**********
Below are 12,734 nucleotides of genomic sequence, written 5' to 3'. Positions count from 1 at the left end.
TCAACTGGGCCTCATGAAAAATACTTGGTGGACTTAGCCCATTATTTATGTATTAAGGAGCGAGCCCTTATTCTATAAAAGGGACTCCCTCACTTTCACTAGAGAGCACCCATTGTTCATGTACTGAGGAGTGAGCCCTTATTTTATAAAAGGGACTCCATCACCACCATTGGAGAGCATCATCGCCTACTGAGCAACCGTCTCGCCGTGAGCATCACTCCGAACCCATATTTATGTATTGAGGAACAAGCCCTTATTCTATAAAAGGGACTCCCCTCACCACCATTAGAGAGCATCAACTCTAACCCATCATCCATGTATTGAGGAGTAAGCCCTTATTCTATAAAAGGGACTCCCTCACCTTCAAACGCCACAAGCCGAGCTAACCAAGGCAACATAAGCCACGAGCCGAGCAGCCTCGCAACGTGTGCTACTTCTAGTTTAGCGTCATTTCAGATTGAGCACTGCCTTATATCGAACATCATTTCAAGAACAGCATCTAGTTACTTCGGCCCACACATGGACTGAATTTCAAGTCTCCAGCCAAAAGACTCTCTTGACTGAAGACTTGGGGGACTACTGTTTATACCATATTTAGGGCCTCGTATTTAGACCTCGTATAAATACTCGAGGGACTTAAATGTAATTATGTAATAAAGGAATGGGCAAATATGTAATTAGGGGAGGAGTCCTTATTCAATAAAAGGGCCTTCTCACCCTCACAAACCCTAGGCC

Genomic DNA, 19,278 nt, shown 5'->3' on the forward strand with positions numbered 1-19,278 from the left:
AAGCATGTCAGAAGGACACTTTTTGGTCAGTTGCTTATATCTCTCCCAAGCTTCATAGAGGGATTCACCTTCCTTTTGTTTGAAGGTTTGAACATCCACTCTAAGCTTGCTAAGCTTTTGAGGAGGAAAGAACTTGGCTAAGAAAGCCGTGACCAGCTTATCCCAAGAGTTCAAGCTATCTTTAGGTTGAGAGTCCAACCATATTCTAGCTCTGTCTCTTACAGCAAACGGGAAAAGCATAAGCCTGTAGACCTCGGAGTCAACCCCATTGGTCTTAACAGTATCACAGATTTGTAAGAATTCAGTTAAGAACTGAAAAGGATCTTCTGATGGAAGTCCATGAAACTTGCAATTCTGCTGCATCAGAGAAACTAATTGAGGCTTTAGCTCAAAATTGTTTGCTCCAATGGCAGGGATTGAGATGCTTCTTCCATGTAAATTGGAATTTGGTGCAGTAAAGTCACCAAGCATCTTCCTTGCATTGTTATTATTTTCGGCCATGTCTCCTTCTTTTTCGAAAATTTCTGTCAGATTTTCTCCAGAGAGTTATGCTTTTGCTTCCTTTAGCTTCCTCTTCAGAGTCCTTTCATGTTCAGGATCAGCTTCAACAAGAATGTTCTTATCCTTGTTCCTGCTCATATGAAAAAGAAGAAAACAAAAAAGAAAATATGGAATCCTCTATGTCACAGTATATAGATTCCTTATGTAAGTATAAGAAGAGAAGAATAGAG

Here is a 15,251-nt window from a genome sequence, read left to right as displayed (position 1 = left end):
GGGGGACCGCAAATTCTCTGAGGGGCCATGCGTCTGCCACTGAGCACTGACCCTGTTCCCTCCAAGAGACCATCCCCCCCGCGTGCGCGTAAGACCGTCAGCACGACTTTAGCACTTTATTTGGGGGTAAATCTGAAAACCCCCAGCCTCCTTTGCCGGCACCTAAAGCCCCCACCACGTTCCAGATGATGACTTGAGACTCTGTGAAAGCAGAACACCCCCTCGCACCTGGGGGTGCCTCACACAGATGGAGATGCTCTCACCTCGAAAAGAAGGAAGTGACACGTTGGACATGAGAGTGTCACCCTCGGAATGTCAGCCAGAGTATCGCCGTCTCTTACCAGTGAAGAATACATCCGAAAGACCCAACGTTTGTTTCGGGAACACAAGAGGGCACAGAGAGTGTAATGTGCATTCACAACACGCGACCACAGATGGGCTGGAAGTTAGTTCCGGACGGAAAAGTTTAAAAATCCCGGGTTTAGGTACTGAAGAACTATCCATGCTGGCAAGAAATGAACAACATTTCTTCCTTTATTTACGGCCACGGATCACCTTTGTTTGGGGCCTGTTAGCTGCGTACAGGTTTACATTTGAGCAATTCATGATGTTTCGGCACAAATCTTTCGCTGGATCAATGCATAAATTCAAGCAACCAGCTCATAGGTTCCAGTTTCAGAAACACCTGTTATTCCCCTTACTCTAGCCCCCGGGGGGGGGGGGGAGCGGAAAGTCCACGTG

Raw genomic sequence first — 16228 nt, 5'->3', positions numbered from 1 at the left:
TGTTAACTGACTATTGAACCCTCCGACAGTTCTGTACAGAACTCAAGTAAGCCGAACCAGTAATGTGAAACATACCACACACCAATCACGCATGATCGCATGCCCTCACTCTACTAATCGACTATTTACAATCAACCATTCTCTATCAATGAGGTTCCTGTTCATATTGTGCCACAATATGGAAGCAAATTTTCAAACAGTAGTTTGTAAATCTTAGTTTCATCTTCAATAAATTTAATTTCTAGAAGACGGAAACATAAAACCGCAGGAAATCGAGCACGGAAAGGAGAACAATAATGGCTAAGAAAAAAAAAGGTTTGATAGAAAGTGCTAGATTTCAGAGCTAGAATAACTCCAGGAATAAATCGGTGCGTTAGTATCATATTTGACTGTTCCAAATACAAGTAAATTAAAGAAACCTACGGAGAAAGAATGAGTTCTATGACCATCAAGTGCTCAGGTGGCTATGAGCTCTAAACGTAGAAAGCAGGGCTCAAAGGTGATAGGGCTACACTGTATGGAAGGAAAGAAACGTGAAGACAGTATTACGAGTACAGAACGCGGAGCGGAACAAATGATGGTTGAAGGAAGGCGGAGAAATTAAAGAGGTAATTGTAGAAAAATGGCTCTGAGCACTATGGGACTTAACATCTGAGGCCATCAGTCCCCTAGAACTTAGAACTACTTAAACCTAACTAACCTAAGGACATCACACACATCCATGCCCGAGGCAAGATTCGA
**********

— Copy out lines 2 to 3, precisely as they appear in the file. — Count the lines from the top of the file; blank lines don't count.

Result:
TCAACTGGGCCTCATGAAAAATACTTGGTGGACTTAGCCCATTATTTATGTATTAAGGAGCGAGCCCTTATTCTATAAAAGGGACTCCCTCACTTTCACTAGAGAGCACCCATTGTTCATGTACTGAGGAGTGAGCCCTTATTTTATAAAAGGGACTCCATCACCACCATTGGAGAGCATCATCGCCTACTGAGCAACCGTCTCGCCGTGAGCATCACTCCGAACCCATATTTATGTATTGAGGAACAAGCCCTTATTCTATAAAAGGGACTCCCCTCACCACCATTAGAGAGCATCAACTCTAACCCATCATCCATGTATTGAGGAGTAAGCCCTTATTCTATAAAAGGGACTCCCTCACCTTCAAACGCCACAAGCCGAGCTAACCAAGGCAACATAAGCCACGAGCCGAGCAGCCTCGCAACGTGTGCTACTTCTAGTTTAGCGTCATTTCAGATTGAGCACTGCCTTATATCGAACATCATTTCAAGAACAGCATCTAGTTACTTCGGCCCACACATGGACTGAATTTCAAGTCTCCAGCCAAAAGACTCTCTTGACTGAAGACTTGGGGGACTACTGTTTATACCATATTTAGGGCCTCGTATTTAGACCTCGTATAAATACTCGAGGGACTTAAATGTAATTATGTAATAAAGGAATGGGCAAATATGTAATTAGGGGAGGAGTCCTTATTCAATAAAAGGGCCTTCTCACCCTCACAAACCCTAGGCC

Genomic DNA, 19,278 nt, shown 5'->3' on the forward strand with positions numbered 1-19,278 from the left: